Arnold Kling  

Caplan Influences Schumer and Hatch?

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Senators Charles E. Schumer and Orrin G. Hatch write,


Starting immediately after enactment, any private-sector employer that hires a worker who had been unemployed for at least 60 days will not have to pay its 6.2 percent Social Security payroll tax on that employee for the duration of 2010. The Social Security trust fund will then be made whole with spending cuts elsewhere in the budget between now and 2015.

Just over a year ago, Bryan Caplan proposed a smart stimulus that involved cutting payroll taxes.


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COMMENTS (6 to date)
Nick writes:

How much will a temporary change really affect anything? What stops someone from firing two part timers and hiring one FT and keeping the difference in payroll tax in their own pocket?

Joshua writes:

A long long time ago... I can still remember how that Fair Tax used to make me smile.

Justin Dailey writes:

Why sixty days? That seems like an incentive not to hire someone who has just been laid off. I wouldn't want to be laid off tomorrow and be hearing that if I wait until late March the company I am interviewing with can save several thousand dollars in 2010 - or that they filled the job with someone who was laid off in November, and not to bother calling in March.

Also, doesn't this reward regular turnover, and in particular businesses with high turnover?

Maybe the incentive should be structured as 6.2% of incremental payroll. So if your monthly payroll was $1,000,000 in January and $1,100,000 in February, you receive $6,200 for February.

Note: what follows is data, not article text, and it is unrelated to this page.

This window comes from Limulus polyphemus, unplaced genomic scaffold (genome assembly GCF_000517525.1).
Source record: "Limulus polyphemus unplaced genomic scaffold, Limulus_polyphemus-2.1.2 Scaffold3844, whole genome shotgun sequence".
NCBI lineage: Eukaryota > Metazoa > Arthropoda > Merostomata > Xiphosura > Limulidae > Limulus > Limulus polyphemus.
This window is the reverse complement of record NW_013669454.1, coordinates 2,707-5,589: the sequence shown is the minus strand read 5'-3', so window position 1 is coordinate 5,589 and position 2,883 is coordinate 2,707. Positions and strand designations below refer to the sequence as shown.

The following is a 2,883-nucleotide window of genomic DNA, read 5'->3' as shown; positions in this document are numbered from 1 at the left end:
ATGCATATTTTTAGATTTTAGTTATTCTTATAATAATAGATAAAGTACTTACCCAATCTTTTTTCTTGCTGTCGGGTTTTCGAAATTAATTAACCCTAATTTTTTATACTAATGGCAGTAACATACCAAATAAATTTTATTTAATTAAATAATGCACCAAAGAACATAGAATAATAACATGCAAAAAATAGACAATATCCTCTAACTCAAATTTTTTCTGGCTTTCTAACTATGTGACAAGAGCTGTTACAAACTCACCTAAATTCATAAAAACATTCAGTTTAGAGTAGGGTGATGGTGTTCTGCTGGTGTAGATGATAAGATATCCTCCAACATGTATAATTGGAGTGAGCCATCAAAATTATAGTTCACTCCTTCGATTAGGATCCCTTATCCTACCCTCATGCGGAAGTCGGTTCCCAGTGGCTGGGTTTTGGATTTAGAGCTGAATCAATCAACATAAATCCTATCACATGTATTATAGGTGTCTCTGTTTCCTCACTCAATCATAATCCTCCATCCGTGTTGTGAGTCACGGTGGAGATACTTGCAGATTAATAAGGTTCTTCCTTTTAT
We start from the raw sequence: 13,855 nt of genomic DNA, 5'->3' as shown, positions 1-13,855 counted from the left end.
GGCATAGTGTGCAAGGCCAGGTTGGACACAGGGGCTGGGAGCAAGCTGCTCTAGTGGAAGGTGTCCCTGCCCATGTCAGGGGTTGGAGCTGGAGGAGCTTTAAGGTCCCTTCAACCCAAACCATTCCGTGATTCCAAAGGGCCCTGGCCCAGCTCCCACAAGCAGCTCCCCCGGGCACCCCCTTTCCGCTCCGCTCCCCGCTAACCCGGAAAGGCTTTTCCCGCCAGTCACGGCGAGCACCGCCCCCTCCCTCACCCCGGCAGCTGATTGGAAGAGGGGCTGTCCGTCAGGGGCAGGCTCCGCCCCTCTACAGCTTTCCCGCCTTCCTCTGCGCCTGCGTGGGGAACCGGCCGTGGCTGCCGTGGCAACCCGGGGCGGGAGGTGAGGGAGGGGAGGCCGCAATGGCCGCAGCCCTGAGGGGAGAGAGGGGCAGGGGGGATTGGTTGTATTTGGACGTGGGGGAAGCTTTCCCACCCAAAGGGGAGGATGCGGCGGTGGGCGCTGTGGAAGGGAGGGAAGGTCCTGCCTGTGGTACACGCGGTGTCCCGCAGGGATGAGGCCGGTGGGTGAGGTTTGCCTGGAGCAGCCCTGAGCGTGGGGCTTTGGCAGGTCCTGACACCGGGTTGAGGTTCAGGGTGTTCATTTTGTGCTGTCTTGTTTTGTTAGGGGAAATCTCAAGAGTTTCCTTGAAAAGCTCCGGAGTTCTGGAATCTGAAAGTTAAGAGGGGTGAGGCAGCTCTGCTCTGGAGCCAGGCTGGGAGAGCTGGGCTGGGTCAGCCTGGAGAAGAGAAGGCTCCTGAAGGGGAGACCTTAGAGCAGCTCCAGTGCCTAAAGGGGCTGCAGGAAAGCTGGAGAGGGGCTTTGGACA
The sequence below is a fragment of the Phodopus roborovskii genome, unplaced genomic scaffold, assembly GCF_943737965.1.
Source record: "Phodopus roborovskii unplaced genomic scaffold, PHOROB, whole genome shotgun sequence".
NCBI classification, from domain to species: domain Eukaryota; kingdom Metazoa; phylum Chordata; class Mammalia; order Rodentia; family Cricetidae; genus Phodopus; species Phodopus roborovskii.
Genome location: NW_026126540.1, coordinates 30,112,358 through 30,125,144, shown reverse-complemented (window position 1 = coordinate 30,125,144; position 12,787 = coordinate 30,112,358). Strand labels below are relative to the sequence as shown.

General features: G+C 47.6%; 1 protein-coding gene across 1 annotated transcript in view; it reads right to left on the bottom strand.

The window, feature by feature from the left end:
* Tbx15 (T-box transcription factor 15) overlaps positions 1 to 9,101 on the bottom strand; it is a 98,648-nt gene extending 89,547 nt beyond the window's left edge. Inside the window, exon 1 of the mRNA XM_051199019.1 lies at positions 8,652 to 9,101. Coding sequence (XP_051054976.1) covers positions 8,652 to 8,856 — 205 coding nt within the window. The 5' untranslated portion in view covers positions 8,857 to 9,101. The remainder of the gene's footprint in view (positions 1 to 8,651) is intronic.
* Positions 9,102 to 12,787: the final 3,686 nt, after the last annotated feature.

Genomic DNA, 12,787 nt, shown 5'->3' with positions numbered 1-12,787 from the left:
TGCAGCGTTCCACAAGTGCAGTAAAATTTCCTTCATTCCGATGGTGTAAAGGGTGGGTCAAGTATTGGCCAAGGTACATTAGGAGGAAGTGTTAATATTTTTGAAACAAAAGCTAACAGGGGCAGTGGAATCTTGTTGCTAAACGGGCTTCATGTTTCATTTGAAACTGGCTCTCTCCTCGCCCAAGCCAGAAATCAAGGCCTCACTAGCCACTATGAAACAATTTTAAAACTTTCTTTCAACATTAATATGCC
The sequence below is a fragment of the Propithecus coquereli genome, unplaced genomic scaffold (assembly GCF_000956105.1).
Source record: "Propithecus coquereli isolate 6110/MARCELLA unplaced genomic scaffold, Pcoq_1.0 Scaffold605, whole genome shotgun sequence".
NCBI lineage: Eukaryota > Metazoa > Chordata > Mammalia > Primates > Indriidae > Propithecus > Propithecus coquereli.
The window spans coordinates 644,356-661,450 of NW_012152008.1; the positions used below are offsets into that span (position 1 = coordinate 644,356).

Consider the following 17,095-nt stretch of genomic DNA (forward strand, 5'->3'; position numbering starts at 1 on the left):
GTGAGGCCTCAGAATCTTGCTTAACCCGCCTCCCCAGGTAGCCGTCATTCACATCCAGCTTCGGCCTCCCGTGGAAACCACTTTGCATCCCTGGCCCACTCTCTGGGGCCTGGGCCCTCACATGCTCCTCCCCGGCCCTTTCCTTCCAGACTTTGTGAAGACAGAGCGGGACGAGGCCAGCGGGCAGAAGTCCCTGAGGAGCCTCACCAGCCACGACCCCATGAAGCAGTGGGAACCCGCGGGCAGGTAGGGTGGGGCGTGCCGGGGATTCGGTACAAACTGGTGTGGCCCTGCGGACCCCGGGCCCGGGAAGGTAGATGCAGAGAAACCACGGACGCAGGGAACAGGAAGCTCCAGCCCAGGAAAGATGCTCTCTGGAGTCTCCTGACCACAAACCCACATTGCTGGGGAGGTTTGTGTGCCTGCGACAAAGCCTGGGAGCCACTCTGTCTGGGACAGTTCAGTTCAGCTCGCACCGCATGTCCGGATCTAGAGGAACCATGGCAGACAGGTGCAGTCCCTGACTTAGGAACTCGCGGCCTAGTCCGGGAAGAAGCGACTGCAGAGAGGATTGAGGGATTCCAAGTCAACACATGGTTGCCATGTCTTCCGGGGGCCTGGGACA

I also agree with Nick that the temporary nature of the program could be problematic. The labor market is different from product markets, but recall what happened to home sales after the homebuyer tax credit (briefly) disappeared and car sales in the wake of cash for clunkers...

If the economy requires recalculation, and we want to use fiscal policy to 'fix' the economy, might we instead increase unemployment compensation for the long-term unemployed who agree to go back to school? If it's just a case of labor costs being too high, then I'd be more inclined to support Scott Sumner in his quest of jawboning the Fed into targeting NGDP futures and closing the gap between current NGDP and the historical trend in NGDP.

Ed Hanson writes:

As Justin Dailey so well presented, the problem with such programs are the details. Even to the point of how is a 60 day unemployed person defined? Someone on unemployment insurance roles, an independent contractor whose business dried up, but being ineligible for unemployment compensation? Or a new 16 year old who never had a job? Or the housewife who wishes to return to employment after raising her children?

To extend the argument, much of the benefit of a program will accrue to the bureaucrat whose job is to protect us all from corruption. Simply put, such stop gap measures serve mostly to hide the real problem, federal revenues have reached a point in size that private initiative is greatly inhibited from action of solving individual problems.

floccina writes:

This would be a great time to eliminate the SS and medicare taxes. Then later we can raise the eligibility ages and standardize the SS checks to a fixed amount, no longer giving more to those who paid in more, making it more like retirement insurance than a retirement plan.

Accuse me of being biased if you want, but I agree with my father and other economists who think we need to go bigger.

http://www.ilr.cornell.edu/cahrs/hrSpectrum/HR-Policy-Bishop-Job-Creation-Tax-Credit.html

Bob Etheridge's bill is closest.

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